You may work individually or in pairs.
For this problem assume that given trees are binary (i.e. each node has at most two children, left and right), but not necessarily binary search trees, i.e. there is not relation between values of a parent and a child node. There is enough information given in each item to uniquely determine all nodes in the tree corresponding to that item.
equals
method
Add an equals
method to the BinarySearchTree class.
According to Java specification, equals method
takes any object. It then checks if the parameter object is of the same type
as this object (see instanceof
check below).
If the object passes the instanceof check, it is then typecast to BinarySearchTree<K,V>. See more on instanceof here: http://www.java2s.com/Tutorial/Java/0060__Operators/TheinstanceofKeyword.htm.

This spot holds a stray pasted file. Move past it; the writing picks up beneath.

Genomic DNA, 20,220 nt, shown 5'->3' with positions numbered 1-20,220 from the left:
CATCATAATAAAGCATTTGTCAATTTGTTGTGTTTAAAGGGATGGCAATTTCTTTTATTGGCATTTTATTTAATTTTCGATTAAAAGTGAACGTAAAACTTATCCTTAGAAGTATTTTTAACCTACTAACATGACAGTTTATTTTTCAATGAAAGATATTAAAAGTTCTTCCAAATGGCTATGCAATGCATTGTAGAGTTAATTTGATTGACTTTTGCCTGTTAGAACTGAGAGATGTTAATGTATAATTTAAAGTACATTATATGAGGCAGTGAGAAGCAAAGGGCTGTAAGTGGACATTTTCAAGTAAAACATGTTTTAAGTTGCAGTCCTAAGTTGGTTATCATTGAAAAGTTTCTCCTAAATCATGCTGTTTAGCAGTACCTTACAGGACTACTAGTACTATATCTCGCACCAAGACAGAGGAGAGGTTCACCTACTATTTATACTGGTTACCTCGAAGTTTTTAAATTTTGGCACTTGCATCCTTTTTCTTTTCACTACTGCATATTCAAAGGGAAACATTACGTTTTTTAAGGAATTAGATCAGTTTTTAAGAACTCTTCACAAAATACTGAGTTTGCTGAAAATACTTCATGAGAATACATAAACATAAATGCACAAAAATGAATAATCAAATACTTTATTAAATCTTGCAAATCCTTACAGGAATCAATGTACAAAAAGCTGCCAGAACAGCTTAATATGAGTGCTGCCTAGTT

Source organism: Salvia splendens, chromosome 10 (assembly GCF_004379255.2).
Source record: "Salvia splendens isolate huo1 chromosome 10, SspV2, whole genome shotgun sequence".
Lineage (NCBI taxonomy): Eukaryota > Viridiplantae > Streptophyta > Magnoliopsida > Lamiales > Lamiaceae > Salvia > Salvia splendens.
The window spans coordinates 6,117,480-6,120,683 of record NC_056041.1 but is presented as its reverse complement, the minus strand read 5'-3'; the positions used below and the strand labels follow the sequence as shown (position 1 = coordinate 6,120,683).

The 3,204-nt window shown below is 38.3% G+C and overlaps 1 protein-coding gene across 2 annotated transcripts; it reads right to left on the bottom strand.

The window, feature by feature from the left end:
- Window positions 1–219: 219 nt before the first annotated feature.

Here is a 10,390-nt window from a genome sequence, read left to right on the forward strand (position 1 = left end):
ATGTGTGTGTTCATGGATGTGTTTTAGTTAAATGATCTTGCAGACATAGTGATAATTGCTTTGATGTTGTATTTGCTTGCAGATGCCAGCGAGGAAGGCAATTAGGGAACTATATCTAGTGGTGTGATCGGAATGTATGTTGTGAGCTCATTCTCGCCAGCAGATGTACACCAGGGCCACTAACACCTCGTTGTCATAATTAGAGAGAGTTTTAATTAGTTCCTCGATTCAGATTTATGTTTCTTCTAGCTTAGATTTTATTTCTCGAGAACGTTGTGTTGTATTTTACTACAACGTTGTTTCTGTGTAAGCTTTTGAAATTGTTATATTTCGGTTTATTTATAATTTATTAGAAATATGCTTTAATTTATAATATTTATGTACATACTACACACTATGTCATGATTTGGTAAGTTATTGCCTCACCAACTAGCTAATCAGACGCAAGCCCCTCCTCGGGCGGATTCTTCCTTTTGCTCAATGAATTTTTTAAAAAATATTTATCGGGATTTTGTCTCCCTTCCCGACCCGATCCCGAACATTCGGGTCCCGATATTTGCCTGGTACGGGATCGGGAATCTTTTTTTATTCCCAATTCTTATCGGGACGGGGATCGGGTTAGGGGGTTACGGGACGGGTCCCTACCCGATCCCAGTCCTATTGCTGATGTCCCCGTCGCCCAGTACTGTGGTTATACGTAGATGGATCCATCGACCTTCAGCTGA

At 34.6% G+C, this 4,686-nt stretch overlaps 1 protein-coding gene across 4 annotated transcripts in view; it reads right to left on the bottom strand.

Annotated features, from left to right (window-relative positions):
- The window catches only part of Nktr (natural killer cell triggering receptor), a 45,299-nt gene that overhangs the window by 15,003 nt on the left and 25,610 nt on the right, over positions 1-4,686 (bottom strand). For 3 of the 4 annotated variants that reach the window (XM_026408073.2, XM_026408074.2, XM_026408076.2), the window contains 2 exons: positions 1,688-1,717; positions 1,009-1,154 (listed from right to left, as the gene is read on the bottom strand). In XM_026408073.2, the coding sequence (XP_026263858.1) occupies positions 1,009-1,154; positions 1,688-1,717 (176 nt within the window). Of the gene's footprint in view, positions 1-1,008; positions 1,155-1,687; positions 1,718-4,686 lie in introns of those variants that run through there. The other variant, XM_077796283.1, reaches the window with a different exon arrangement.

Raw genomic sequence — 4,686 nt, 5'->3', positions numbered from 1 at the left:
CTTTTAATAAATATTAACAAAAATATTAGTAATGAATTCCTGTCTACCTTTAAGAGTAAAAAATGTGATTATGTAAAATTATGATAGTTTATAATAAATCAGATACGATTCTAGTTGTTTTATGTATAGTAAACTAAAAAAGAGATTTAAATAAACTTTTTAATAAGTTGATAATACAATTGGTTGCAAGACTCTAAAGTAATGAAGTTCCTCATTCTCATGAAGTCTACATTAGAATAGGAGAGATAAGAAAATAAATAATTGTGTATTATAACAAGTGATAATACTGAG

The method is declared and starts as follows:
public boolean equals(Object obj) {
// checking that obj is an OurLinkedList
if (!(obj instanceof BinarySearchTree) ) return false;
// typecasting obj to BinarySearchTree
BinarySearchTree<K,V> otherTree = (BinarySearchTree<K,V>) obj;
// the rest of your code goes here, use otherTree variable:
}
Two binary search trees are considered equal if all nodes of one tree
correspond to nodes with equal keys, values, and position in the
tree, and vice versa. Use equals
method on values and on
keys to check that they are equal.
Note that it is also the case that two trees are equal if and only if one has exactly the same in-order and post-order traversal as the other, but you are not allowed to use this property as a way to establish tree equality.
Test your method extensively using JUnit, submit all your test cases.
Submit the java file(s) with your testing code by e-mail to me. Make sure to CC your group partner (if any).
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